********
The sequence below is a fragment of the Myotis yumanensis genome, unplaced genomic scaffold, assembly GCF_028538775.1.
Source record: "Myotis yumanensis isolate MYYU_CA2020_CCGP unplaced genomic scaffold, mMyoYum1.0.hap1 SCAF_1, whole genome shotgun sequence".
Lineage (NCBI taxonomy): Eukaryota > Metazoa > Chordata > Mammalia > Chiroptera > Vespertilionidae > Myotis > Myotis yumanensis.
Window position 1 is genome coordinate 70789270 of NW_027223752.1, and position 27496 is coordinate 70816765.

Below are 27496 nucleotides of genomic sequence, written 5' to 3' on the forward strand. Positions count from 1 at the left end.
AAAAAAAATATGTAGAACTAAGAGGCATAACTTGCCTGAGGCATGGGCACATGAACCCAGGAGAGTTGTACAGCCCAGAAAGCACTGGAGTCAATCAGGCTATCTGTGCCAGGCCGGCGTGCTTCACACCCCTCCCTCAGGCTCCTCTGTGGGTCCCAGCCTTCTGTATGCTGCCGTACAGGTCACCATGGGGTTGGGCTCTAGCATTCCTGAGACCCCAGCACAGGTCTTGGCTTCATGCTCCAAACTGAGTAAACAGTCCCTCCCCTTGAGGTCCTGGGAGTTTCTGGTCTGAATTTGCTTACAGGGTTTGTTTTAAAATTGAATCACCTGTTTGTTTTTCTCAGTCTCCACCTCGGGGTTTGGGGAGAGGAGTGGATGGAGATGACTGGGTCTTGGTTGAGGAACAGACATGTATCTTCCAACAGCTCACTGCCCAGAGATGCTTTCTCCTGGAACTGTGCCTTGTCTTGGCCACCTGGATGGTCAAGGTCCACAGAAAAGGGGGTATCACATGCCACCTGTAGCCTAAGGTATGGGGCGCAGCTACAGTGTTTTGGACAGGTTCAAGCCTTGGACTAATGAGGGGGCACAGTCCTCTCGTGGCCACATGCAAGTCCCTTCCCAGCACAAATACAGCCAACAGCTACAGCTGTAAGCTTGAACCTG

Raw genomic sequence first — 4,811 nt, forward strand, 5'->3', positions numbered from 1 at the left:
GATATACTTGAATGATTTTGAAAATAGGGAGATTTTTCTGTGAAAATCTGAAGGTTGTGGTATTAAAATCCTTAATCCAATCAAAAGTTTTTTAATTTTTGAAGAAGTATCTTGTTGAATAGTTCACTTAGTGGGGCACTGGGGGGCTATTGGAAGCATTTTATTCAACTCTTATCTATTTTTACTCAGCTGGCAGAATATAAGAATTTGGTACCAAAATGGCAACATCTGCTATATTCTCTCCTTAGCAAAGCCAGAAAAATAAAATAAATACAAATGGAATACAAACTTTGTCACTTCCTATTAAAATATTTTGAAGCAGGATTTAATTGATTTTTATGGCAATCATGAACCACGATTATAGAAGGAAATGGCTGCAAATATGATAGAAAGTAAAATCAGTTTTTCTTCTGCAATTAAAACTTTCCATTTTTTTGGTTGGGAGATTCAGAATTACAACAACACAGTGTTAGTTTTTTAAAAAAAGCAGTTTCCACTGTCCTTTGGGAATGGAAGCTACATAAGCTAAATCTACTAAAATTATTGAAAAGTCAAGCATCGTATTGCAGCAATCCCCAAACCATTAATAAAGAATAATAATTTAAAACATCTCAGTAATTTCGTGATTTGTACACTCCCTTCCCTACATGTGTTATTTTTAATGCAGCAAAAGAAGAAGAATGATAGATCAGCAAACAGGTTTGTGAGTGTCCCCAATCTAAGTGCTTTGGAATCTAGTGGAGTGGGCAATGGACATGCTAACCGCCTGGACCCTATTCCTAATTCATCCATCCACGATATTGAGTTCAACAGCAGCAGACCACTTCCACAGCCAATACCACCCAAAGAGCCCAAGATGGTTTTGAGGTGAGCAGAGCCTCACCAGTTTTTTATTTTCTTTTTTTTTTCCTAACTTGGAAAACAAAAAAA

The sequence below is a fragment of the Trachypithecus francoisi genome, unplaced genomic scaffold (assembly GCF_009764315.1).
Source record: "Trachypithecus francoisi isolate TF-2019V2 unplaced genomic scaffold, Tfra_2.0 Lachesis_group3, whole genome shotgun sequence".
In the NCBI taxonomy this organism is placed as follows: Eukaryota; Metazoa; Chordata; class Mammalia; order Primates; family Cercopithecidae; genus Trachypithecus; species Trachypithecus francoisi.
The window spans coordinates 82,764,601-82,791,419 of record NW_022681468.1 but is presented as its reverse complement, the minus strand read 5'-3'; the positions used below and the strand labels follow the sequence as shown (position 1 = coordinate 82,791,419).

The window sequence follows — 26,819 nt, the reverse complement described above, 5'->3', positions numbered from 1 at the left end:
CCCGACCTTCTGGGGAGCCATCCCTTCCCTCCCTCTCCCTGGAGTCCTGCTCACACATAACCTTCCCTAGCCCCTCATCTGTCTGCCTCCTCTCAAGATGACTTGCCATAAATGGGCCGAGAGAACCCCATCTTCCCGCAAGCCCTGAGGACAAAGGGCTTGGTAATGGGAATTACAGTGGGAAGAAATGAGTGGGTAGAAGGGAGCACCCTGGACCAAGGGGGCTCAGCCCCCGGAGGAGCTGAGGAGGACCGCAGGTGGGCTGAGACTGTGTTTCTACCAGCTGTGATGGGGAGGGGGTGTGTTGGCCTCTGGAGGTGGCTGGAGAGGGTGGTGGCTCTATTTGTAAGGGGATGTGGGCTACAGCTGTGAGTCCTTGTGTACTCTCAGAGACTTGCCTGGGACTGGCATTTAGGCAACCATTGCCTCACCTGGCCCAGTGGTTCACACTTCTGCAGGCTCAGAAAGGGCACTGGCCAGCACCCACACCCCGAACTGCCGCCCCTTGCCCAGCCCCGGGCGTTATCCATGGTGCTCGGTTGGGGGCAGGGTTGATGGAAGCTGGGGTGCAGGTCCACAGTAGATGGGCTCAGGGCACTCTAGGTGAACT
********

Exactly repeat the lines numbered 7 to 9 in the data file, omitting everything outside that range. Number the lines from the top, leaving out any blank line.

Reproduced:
Raw genomic sequence first — 4,811 nt, forward strand, 5'->3', positions numbered from 1 at the left:
GATATACTTGAATGATTTTGAAAATAGGGAGATTTTTCTGTGAAAATCTGAAGGTTGTGGTATTAAAATCCTTAATCCAATCAAAAGTTTTTTAATTTTTGAAGAAGTATCTTGTTGAATAGTTCACTTAGTGGGGCACTGGGGGGCTATTGGAAGCATTTTATTCAACTCTTATCTATTTTTACTCAGCTGGCAGAATATAAGAATTTGGTACCAAAATGGCAACATCTGCTATATTCTCTCCTTAGCAAAGCCAGAAAAATAAAATAAATACAAATGGAATACAAACTTTGTCACTTCCTATTAAAATATTTTGAAGCAGGATTTAATTGATTTTTATGGCAATCATGAACCACGATTATAGAAGGAAATGGCTGCAAATATGATAGAAAGTAAAATCAGTTTTTCTTCTGCAATTAAAACTTTCCATTTTTTTGGTTGGGAGATTCAGAATTACAACAACACAGTGTTAGTTTTTTAAAAAAAGCAGTTTCCACTGTCCTTTGGGAATGGAAGCTACATAAGCTAAATCTACTAAAATTATTGAAAAGTCAAGCATCGTATTGCAGCAATCCCCAAACCATTAATAAAGAATAATAATTTAAAACATCTCAGTAATTTCGTGATTTGTACACTCCCTTCCCTACATGTGTTATTTTTAATGCAGCAAAAGAAGAAGAATGATAGATCAGCAAACAGGTTTGTGAGTGTCCCCAATCTAAGTGCTTTGGAATCTAGTGGAGTGGGCAATGGACATGCTAACCGCCTGGACCCTATTCCTAATTCATCCATCCACGATATTGAGTTCAACAGCAGCAGACCACTTCCACAGCCAATACCACCCAAAGAGCCCAAGATGGTTTTGAGGTGAGCAGAGCCTCACCAGTTTTTTATTTTCTTTTTTTTTTCCTAACTTGGAAAACAAAAAAA

The sequence below is a fragment of the Trachypithecus francoisi genome, unplaced genomic scaffold (assembly GCF_009764315.1).